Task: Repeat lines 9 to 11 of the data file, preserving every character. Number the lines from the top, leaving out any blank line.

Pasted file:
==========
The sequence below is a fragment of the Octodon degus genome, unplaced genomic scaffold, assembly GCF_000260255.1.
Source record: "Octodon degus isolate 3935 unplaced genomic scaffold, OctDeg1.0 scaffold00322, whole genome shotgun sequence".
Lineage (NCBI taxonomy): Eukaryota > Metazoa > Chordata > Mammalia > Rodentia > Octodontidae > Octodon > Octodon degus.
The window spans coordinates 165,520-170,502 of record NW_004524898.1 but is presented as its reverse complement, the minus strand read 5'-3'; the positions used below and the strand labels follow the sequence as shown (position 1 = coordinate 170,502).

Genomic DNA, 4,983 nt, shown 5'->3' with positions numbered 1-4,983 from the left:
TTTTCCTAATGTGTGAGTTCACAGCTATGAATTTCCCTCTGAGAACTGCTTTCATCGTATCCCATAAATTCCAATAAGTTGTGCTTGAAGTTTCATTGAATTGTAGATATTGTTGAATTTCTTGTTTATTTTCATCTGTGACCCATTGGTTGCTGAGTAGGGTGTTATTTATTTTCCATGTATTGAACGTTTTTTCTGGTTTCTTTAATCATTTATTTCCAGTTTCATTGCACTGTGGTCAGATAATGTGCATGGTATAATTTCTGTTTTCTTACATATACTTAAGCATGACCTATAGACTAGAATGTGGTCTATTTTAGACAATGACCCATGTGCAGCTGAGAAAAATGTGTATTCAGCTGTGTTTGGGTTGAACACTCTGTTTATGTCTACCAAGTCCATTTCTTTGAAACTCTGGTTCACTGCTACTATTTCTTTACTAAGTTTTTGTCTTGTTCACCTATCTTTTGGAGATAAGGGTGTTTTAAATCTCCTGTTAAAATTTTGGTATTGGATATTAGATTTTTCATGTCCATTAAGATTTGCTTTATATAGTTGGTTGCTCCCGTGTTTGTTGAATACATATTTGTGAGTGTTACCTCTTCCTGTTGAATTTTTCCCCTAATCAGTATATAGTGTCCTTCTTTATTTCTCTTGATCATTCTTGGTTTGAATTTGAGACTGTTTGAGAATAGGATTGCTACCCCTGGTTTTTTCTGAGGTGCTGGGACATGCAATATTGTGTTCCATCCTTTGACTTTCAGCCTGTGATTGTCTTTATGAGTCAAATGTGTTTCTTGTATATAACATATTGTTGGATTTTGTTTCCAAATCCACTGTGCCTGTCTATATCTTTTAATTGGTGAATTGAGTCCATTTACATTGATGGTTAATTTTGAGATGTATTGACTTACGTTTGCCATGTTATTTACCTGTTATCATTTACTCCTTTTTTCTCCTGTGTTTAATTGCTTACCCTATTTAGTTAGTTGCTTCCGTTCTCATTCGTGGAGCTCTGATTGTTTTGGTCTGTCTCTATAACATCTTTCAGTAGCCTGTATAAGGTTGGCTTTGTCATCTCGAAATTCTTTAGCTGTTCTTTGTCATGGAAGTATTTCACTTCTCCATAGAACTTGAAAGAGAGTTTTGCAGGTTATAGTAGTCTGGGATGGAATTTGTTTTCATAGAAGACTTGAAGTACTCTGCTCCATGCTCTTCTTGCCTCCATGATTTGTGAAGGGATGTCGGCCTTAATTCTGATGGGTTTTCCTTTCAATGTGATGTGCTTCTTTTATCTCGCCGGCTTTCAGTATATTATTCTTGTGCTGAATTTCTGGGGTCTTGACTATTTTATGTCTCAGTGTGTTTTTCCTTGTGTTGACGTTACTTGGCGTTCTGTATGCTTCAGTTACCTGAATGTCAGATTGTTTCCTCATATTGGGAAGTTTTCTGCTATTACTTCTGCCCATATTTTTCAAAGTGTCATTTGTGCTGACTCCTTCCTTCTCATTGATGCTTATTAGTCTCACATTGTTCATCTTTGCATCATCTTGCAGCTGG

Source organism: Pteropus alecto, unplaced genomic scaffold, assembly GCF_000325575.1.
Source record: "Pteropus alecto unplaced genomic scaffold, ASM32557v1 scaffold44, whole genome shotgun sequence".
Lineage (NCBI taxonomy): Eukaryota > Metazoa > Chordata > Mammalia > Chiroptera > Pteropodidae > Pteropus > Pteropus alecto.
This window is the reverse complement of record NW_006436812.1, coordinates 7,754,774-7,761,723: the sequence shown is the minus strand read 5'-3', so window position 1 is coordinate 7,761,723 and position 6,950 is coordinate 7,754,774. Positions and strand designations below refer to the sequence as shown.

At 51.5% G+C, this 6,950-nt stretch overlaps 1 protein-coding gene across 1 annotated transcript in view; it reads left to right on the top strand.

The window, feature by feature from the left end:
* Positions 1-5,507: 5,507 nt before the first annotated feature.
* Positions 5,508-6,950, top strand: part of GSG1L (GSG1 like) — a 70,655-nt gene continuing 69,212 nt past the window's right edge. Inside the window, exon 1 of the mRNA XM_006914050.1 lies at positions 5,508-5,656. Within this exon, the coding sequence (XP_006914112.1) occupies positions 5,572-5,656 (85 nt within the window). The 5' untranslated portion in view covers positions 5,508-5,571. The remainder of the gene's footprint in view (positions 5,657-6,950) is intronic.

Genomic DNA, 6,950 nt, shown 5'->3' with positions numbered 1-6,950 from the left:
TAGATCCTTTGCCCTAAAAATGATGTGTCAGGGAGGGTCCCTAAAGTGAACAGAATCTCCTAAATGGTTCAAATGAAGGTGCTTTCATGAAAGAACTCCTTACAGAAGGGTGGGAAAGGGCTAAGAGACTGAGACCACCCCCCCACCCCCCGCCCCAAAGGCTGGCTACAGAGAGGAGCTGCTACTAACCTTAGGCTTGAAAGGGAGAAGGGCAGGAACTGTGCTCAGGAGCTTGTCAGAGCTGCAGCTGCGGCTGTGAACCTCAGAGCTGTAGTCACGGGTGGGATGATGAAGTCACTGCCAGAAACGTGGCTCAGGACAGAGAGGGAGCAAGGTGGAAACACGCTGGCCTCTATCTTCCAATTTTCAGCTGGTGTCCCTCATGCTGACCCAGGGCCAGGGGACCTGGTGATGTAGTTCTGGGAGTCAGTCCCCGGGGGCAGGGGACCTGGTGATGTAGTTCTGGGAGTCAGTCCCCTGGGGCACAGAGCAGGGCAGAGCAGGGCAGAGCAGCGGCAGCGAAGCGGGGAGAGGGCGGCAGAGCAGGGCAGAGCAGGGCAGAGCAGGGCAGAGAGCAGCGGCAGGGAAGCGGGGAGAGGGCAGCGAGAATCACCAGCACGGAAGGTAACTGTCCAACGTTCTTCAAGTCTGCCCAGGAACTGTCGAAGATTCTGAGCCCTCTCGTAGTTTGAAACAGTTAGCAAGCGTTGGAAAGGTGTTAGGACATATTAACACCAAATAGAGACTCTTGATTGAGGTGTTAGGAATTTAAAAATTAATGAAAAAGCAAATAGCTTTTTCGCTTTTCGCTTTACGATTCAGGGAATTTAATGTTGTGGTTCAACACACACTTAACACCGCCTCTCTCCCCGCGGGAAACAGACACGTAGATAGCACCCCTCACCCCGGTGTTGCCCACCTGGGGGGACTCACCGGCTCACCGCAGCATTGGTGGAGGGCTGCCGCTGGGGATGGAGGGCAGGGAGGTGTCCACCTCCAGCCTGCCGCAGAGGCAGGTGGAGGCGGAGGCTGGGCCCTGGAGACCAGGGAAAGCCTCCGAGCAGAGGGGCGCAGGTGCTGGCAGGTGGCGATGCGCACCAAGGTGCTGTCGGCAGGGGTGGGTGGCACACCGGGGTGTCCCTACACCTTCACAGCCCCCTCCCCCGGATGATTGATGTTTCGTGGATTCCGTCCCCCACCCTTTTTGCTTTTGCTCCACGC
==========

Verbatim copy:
Lineage (NCBI taxonomy): Eukaryota > Metazoa > Chordata > Mammalia > Chiroptera > Pteropodidae > Pteropus > Pteropus alecto.
This window is the reverse complement of record NW_006436812.1, coordinates 7,754,774-7,761,723: the sequence shown is the minus strand read 5'-3', so window position 1 is coordinate 7,761,723 and position 6,950 is coordinate 7,754,774. Positions and strand designations below refer to the sequence as shown.

At 51.5% G+C, this 6,950-nt stretch overlaps 1 protein-coding gene across 1 annotated transcript in view; it reads left to right on the top strand.